Emory opens learning center amid country-wide nursing shortage

(Credit: Emory University Nell Hodgson Woodruff School of Nursing) (Supplied)

The ribbon is cut, and now the doors are open to downtown Decatur's brand new Emory Nursing Learning Center, ENLC. The ENLC is what staff at Emory University is hoping will answer the country's nursing shortage that's projected to worsen by 2030.

The new center was a $20.6M capital investment that was set to be completed by Feb. 2022. At nearly five months ahead of schedule, faculty and staff were able to host a ribbon cutting ceremony Sept. 16 to unveil the 70,000-square-foot facility.

"We are excited to provide this immersive learning experience for our students," says Linda McCauley, dean of the Nell Hodgson Woodruff School of Nursing. "This realistic environment featuring state-of-the-art classrooms and simulation lab space will uniquely prepare our students to care for patients in a wide variety of clinical and home health settings. When you step into the building, you know that you have arrived at a place dedicated to preparing nurse leaders."

This comes in the middle of what the U.S. Health Resources and Services Administration has identified as a 16-year-long deficit in the nursing workforce.

In a 2017 study, the HRSA looked at the supply and demand for nurses across the United States, dating back to 2014. Researchers then projected where the industry would go by 2030. As it turns out, supply and demand projections for the nursing workforce in the state of Georgia are critical.

According to that study, which assumed each state's individual supply and demand were equal in 2014, Georgia is projected to experience a 2.2% deficit of registered nurses and a 28.9% deficit of licensed practical nurses by 2030. In other words, there won't be enough nurses to satisfy the amount of patients expected.


Several studies, including "Covid-19 Impacts on Social Work and Nursing Now and into the Future", cite burnout from the coronavirus pandemic as a leading factor in the decrease of nurses. In the earlier phases of COVID-19, nurses were on the frontline working overtime to treat patients.

"It's been a constant overwhelming feeling of anxiety and fear," Danielle Giaritelli, a registered nurse at Emory told FOX 5 Atlanta in 2020 just months after the first confirmed COVID-19 case hit the U.S.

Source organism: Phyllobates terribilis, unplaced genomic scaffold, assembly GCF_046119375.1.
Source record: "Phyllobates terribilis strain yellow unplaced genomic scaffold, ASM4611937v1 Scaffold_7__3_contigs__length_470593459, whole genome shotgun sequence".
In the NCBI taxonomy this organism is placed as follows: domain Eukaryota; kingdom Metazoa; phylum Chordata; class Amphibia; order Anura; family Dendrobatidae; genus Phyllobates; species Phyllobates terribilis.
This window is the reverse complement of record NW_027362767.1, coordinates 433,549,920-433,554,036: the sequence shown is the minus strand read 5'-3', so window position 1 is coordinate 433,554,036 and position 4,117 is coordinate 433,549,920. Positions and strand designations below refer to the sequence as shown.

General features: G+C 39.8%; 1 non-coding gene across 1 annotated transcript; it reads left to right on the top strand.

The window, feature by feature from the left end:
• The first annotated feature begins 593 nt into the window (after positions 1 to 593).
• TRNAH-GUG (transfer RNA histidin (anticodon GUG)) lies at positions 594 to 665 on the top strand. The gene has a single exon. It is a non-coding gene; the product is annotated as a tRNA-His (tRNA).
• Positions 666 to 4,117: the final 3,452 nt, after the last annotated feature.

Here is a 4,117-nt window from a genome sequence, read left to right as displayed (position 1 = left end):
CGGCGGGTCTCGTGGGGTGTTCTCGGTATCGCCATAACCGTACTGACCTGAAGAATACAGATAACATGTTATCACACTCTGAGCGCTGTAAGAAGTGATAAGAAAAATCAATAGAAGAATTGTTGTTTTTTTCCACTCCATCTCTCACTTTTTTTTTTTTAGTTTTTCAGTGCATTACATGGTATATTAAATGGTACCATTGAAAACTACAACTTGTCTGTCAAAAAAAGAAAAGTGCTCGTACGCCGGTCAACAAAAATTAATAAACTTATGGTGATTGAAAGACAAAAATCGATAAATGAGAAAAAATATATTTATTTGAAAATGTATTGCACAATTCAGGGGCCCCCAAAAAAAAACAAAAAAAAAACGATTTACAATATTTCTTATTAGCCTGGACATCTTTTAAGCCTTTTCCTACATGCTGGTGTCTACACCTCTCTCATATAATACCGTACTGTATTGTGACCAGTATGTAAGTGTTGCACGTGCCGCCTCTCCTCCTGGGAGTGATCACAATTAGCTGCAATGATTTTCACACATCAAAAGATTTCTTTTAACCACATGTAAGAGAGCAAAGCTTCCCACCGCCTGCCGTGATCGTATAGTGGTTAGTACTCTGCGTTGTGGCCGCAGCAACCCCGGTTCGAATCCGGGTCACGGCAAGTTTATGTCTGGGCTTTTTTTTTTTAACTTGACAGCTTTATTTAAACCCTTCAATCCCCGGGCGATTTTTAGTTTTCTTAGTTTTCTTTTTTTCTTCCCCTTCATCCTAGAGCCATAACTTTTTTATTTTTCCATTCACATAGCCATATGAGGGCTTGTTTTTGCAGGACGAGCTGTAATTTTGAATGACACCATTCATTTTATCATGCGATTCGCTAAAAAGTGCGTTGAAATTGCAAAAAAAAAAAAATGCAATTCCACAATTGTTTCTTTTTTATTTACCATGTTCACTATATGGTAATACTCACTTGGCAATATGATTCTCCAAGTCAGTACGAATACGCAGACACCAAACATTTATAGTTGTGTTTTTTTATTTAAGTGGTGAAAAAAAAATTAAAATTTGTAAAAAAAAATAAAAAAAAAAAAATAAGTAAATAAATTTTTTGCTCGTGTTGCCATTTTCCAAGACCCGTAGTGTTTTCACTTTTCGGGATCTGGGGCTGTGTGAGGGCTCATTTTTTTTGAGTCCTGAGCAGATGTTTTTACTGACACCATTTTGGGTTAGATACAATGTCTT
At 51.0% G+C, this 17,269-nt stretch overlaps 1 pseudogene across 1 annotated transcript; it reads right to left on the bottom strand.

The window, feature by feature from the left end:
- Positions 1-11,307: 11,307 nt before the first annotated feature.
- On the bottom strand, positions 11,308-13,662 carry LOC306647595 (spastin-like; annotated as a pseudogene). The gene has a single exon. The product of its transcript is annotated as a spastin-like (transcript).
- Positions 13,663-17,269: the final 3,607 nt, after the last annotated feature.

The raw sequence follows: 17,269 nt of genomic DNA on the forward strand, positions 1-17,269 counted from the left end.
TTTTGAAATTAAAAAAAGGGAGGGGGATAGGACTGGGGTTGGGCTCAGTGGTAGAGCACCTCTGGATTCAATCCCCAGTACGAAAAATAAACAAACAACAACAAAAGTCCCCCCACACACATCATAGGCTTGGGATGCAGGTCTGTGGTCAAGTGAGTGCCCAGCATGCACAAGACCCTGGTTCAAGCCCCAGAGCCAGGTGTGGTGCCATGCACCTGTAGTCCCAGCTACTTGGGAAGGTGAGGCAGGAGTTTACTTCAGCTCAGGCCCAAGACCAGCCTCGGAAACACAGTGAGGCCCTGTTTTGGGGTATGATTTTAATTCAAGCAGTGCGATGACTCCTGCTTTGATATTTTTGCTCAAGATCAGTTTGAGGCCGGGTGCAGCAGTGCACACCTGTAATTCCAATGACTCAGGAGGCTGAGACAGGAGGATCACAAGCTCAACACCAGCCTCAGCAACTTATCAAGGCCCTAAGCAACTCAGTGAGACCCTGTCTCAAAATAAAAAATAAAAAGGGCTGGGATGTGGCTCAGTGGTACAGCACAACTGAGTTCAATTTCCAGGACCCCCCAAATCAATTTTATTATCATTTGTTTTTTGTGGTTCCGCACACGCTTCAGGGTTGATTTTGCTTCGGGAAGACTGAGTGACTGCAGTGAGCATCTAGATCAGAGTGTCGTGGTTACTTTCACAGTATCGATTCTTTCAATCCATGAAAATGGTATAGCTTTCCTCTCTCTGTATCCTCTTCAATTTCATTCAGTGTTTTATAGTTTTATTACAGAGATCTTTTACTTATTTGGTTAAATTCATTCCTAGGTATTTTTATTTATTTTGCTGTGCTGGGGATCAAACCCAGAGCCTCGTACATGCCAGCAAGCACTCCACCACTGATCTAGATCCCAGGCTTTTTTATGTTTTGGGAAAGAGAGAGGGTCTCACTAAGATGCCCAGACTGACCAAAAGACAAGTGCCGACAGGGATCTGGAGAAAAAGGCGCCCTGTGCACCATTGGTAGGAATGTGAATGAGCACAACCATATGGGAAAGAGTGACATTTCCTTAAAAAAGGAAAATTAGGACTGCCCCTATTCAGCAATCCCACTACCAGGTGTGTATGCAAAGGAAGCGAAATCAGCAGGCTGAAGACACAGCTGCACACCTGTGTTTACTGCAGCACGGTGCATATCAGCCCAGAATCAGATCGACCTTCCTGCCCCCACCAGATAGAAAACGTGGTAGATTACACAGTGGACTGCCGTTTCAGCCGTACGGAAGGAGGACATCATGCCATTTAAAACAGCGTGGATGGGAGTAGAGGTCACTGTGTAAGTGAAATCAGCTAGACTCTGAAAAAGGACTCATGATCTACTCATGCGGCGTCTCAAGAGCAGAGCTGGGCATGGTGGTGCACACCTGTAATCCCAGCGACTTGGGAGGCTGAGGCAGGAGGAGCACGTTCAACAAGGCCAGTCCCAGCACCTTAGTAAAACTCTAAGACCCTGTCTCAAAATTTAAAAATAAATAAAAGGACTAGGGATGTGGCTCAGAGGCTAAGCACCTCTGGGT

11% of nurses in another study filed by the National Library of Medicine indicated that they intended to leave their jobs due to stress related to the pandemic. 

Representatives from the university say the ENLC was specifically created as a hopeful answer to the nursing shortage in the country.

Lisa Muirhead, the associate dean for diversity, equity and inclusion, tells FOX 5 that the school is focused on broadening its recruitment strategy to encourage students from historically underrepresented groups in nursing to apply.

Muirhead says approximately 561 students graduated from the School of Nursing between Aug. 2020 - May 2021. The following year, that number grew to 680. 

Over 52% of the study body now are from underrepresented groups, Muirhead says.

(Credit: Emory University Nell Hodgson Woodruff School of Nursing)

The new facility includes a studio media center, classrooms, student commons areas, offices, and conference rooms.

University representatives say students there now have in-person and remote learning capabilities, an Innovation Hub and an apartment simulation lab. Other simulation labs within the center include mock telehealth, clinical, and hospital settings with high-tech equipment.

"The future of the nursing workforce depends on the education and development of the next generation of nurses," said Muirhead. "We are fortunate to contribute to this national effort to expand the nursing workforce."

With this new facility and focus, the faculty at the School of Nursing hope to breathe new life into the workforce.